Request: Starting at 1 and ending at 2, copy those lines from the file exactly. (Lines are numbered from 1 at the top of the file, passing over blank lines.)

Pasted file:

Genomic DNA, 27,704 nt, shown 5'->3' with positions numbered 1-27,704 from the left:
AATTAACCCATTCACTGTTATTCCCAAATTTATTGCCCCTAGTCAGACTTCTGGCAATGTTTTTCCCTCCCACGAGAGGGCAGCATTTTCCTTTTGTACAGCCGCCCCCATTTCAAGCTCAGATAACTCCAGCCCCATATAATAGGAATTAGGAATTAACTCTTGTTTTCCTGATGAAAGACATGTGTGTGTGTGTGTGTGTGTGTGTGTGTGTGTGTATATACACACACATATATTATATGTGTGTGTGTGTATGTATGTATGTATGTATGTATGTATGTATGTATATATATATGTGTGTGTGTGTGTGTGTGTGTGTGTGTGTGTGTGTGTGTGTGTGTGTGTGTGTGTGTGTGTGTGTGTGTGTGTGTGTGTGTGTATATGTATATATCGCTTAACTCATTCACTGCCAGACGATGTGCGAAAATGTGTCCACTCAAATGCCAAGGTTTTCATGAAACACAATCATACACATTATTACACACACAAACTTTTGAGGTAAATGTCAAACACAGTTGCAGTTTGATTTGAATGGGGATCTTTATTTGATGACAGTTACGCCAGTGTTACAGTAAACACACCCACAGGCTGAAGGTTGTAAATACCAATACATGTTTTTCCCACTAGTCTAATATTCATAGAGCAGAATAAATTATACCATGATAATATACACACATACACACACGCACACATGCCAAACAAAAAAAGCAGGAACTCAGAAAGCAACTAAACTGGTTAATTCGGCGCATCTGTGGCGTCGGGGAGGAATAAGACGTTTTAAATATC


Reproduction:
Genomic DNA, 27,704 nt, shown 5'->3' with positions numbered 1-27,704 from the left:
AATTAACCCATTCACTGTTATTCCCAAATTTATTGCCCCTAGTCAGACTTCTGGCAATGTTTTTCCCTCCCACGAGAGGGCAGCATTTTCCTTTTGTACAGCCGCCCCCATTTCAAGCTCAGATAACTCCAGCCCCATATAATAGGAATTAGGAATTAACTCTTGTTTTCCTGATGAAAGACATGTGTGTGTGTGTGTGTGTGTGTGTGTGTGTGTGTATATACACACACATATATTATATGTGTGTGTGTGTATGTATGTATGTATGTATGTATGTATGTATGTATATATATATGTGTGTGTGTGTGTGTGTGTGTGTGTGTGTGTGTGTGTGTGTGTGTGTGTGTGTGTGTGTGTGTGTGTGTGTGTGTGTGTGTGTATATGTATATATCGCTTAACTCATTCACTGCCAGACGATGTGCGAAAATGTGTCCACTCAAATGCCAAGGTTTTCATGAAACACAATCATACACATTATTACACACACAAACTTTTGAGGTAAATGTCAAACACAGTTGCAGTTTGATTTGAATGGGGATCTTTATTTGATGACAGTTACGCCAGTGTTACAGTAAACACACCCACAGGCTGAAGGTTGTAAATACCAATACATGTTTTTCCCACTAGTCTAATATTCATAGAGCAGAATAAATTATACCATGATAATATACACACATACACACACGCACACATGCCAAACAAAAAAAGCAGGAACTCAGAAAGCAACTAAACTGGTTAATTCGGCGCATCTGTGGCGTCGGGGAGGAATAAGACGTTTTAAATATC